The bike shop would do all this for free if you're buying from them, I expect. The chain tensioner would cost something. All in, you'd probably be looking at $300 or so for a bike purchased new.
posted by adamrice at 5:19 PM on August 29, 2018 [1 favorite]


My 4yo is outgrowing his Cleary Gecko and we are in a somewhat similar position of having gotten him used to having two handbrakes, low gearing and no training wheels, yet he is still very small and there are few options available for a kid his size. If he got on a department-store 12" bike he wouldn't be able to reach the ground still, and that's not an option for a kid who rides totally independently. We are almost certainly going to get him a 16" Prevelo bike, which he will only barely fit at this point, but at least his toes will touch the ground. I realize this is absolutely not the solution to your problem, but I wonder if you are aware that the Cleary 20" bikes are, apparently, built like 16" bikes and have unusually low seats and geometry? There are 20" bikes that might be much more appropriate for him and fit him fine. Have you checked out the recommendations on Two Wheeling Tots? They have a ton of recommendations based on inseam length. For 20" bikes it can range from 18 to 28 inches! That's a huge range!
posted by Cygnet at 5:29 PM on August 29, 2018


Oh and BTW, pretty much all of the nice bikes for children cost the GDP of a small nation. We haunted eBay for like 2 months before we bought the Cleary Gecko. It's insane, but when I think about the hundreds and hundreds of miles of happy rides we've had on that wonderful bike, it's really worth it. It's a bitter pill to swallow, I know, and we're balking at the cost of the next bike, but having ridden department store bikes and very rusty junkers as a kid, I know how wonderful it feels to ride a great bike.
posted by Cygnet at 5:31 PM on August 29, 2018 [1 favorite]


Yeah, go with a BMX bike. The bike store misskaz linked to has a whole bunch of them.
posted by sideshow at 6:04 PM on August 29, 2018


What about an Islabike?
posted by rozee at 6:20 PM on August 29, 2018


If you have a local bike shop of the sort run by people who fix up a lot of old bikes, go there and see what they can do for you.
posted by yohko at 7:25 PM on August 29, 2018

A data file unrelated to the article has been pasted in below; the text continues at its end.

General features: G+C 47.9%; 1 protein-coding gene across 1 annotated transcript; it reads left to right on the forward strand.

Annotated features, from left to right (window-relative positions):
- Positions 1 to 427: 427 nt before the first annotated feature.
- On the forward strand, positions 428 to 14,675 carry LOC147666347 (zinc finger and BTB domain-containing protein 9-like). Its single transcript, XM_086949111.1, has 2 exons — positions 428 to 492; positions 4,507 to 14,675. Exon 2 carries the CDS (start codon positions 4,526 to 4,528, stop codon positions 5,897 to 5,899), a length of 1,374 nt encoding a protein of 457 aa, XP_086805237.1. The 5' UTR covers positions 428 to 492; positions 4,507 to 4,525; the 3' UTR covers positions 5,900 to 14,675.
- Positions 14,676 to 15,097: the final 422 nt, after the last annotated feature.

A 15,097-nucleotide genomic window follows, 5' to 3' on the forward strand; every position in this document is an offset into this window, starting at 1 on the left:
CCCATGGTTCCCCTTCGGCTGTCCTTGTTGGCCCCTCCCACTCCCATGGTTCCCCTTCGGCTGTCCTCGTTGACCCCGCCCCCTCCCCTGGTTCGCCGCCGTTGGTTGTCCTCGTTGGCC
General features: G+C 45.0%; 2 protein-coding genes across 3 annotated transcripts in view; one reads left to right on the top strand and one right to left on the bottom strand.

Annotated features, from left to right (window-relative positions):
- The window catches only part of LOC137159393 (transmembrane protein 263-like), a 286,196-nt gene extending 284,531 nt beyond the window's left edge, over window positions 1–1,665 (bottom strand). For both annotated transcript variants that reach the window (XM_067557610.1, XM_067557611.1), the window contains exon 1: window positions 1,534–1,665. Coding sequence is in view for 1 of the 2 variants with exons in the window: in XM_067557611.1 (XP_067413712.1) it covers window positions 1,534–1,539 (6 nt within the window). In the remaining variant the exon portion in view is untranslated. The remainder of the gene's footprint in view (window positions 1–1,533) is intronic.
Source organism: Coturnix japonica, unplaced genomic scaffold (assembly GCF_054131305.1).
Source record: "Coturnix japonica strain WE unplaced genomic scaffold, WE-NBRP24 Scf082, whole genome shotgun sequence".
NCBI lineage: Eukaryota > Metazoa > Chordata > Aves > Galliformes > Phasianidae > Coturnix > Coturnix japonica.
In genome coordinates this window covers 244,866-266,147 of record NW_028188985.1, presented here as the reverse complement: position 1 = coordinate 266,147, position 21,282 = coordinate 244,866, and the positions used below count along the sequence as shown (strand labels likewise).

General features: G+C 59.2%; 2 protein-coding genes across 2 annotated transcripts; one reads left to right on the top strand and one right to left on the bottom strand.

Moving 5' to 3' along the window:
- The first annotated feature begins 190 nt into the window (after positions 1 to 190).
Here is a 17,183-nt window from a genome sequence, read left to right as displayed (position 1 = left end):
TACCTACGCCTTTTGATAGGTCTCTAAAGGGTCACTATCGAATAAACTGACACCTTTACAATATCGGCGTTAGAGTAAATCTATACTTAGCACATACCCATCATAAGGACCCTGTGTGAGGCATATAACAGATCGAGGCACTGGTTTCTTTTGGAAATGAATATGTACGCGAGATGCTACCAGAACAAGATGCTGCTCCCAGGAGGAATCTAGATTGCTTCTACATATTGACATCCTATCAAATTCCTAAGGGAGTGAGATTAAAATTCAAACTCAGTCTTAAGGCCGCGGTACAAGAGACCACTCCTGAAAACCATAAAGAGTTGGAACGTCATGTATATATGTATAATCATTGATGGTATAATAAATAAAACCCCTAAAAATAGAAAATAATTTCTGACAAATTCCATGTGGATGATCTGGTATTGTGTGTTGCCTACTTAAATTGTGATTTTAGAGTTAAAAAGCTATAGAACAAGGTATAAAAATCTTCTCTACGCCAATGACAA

Have you looked at Woom bikes? Those were recommended to us by a local bike coop and my son has been super happy with it. Link
posted by JenMarie at 7:59 PM on August 29, 2018


Here’s a recent post in CL, only $40. Since it’s a Mixte frame it may work tho it has 26” wheels.. It is trivially easy to fix the shifter so it doesn’t move. Is this the right idea?
posted by TDIpod at 10:23 PM on August 29, 2018


... I mean, set the limit screws on the shifter so it won’t shift; no need to remove anything
posted by TDIpod at 10:30 PM on August 29, 2018 [4 favorites]


I was thinking "get a bike, remove the shifter" but setting the limit screws to single-speed is the easiest way to go if your kid can handle a shifter that doesn't DO anything.

It involves literally just screwing/unscrewing a couple of screws down by the derailleur 'til the bike won't shift out of a certain gear. A screwdriver and five minutes is all you need.
posted by aniola at 7:21 AM on August 30, 2018


aniola--I had the same thought, but I don't think the limit screws will go that far.
posted by adamrice at 7:57 AM on August 30, 2018 [1 favorite]


If you want to go super cheap, here is a 24" BMX on amazon for under $100, usual "you get what you pay for" warnings.
posted by Lazlo Hollyfeld at 9:02 AM on August 31, 2018


What about a beach cruiser? They make them with and without hand brakes.
posted by poppunkcat at 9:42 AM on August 31, 2018


I’ve seen people replace the limit screws with longer screws, or if setting the high limit is enough, you can remove the cable to prevent downshifts.
posted by advicepig at 6:39 AM on September 2, 2018 [1 favorite]


« Older What should I do about my iphone being stolen?   |   "Nikki Minaj Won't Get Out of My Head" or... Newer »
This thread is closed to new comments.